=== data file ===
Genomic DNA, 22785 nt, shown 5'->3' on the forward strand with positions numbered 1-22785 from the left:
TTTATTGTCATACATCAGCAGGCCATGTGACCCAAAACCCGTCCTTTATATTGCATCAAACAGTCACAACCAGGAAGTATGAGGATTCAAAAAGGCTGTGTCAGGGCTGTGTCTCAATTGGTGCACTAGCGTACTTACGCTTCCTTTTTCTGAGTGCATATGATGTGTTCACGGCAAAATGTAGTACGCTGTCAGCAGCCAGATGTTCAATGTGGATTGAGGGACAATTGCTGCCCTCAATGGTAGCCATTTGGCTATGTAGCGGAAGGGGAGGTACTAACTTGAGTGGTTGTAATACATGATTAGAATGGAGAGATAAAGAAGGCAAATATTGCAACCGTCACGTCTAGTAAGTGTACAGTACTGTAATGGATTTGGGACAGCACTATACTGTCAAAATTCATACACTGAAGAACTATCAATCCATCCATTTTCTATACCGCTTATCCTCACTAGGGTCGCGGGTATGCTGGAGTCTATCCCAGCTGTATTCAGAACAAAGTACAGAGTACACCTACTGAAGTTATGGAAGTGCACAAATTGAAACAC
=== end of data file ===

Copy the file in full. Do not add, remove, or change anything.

Genomic DNA, 22785 nt, shown 5'->3' on the forward strand with positions numbered 1-22785 from the left:
TTTATTGTCATACATCAGCAGGCCATGTGACCCAAAACCCGTCCTTTATATTGCATCAAACAGTCACAACCAGGAAGTATGAGGATTCAAAAAGGCTGTGTCAGGGCTGTGTCTCAATTGGTGCACTAGCGTACTTACGCTTCCTTTTTCTGAGTGCATATGATGTGTTCACGGCAAAATGTAGTACGCTGTCAGCAGCCAGATGTTCAATGTGGATTGAGGGACAATTGCTGCCCTCAATGGTAGCCATTTGGCTATGTAGCGGAAGGGGAGGTACTAACTTGAGTGGTTGTAATACATGATTAGAATGGAGAGATAAAGAAGGCAAATATTGCAACCGTCACGTCTAGTAAGTGTACAGTACTGTAATGGATTTGGGACAGCACTATACTGTCAAAATTCATACACTGAAGAACTATCAATCCATCCATTTTCTATACCGCTTATCCTCACTAGGGTCGCGGGTATGCTGGAGTCTATCCCAGCTGTATTCAGAACAAAGTACAGAGTACACCTACTGAAGTTATGGAAGTGCACAAATTGAAACAC